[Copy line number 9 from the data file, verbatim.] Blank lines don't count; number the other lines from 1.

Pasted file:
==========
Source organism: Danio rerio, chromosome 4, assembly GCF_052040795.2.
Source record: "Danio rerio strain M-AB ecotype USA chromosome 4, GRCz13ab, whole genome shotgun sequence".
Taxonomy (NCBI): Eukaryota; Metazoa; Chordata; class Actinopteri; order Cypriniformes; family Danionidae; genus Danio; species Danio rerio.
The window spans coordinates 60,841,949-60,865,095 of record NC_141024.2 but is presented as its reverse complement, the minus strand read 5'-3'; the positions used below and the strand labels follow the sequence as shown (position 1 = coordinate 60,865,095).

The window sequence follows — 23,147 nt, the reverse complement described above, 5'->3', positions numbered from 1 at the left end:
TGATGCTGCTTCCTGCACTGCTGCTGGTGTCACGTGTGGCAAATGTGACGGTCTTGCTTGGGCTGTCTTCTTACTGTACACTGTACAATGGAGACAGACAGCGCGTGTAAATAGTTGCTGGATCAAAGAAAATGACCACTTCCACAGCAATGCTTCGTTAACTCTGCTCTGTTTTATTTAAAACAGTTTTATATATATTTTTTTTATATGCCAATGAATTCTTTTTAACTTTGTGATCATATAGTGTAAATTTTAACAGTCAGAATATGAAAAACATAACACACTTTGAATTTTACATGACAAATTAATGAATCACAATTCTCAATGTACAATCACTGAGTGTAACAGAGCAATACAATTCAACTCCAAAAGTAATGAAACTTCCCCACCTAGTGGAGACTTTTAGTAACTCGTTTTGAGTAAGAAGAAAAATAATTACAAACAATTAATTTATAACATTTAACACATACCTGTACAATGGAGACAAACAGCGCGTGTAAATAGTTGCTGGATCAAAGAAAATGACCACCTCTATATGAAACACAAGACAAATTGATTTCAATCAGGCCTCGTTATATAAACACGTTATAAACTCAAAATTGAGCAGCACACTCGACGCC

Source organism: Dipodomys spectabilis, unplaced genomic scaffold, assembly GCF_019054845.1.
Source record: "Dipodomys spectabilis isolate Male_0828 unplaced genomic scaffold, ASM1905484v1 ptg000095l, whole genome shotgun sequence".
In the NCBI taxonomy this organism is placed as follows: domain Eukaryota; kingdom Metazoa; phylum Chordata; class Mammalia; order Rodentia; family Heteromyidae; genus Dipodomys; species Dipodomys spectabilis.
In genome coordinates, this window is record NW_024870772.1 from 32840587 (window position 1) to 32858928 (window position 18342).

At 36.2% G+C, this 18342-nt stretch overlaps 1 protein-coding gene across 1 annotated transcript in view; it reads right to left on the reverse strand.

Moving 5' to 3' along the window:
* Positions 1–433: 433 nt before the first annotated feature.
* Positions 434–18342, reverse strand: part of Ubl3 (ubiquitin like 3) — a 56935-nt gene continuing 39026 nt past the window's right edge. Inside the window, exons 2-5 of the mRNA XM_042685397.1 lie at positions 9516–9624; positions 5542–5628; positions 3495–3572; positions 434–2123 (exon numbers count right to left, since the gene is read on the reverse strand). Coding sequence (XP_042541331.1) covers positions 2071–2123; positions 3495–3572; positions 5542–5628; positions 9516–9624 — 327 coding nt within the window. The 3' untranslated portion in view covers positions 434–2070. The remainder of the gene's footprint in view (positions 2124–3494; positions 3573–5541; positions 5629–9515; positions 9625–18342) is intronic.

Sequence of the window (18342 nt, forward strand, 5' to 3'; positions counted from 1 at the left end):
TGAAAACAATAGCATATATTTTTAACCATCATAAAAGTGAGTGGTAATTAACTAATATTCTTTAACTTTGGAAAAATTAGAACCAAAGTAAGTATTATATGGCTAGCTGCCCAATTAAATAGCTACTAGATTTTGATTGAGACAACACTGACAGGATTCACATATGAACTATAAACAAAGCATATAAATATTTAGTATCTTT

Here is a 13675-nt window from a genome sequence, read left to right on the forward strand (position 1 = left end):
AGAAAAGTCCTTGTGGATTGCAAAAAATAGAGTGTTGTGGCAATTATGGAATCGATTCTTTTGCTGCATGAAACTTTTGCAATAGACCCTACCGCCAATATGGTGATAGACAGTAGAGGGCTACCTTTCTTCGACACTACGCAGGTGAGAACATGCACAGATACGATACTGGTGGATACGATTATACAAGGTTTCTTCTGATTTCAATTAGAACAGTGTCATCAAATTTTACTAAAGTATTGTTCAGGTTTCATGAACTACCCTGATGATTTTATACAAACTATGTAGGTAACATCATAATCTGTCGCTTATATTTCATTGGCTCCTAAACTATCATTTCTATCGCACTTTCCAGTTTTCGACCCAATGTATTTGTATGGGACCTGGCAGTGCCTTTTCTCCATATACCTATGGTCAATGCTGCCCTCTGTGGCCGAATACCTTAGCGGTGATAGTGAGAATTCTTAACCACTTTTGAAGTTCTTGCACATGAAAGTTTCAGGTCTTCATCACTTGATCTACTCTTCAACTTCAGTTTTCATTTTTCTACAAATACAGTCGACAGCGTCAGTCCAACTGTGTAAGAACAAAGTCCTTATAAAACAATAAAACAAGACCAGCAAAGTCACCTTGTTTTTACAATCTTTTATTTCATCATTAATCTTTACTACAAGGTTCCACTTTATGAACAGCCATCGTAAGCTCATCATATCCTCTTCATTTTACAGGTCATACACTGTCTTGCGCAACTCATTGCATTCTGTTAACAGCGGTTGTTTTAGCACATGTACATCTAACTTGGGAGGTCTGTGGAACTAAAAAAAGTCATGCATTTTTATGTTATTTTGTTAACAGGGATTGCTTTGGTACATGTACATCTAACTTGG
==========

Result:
In the NCBI taxonomy this organism is placed as follows: domain Eukaryota; kingdom Metazoa; phylum Chordata; class Mammalia; order Rodentia; family Heteromyidae; genus Dipodomys; species Dipodomys spectabilis.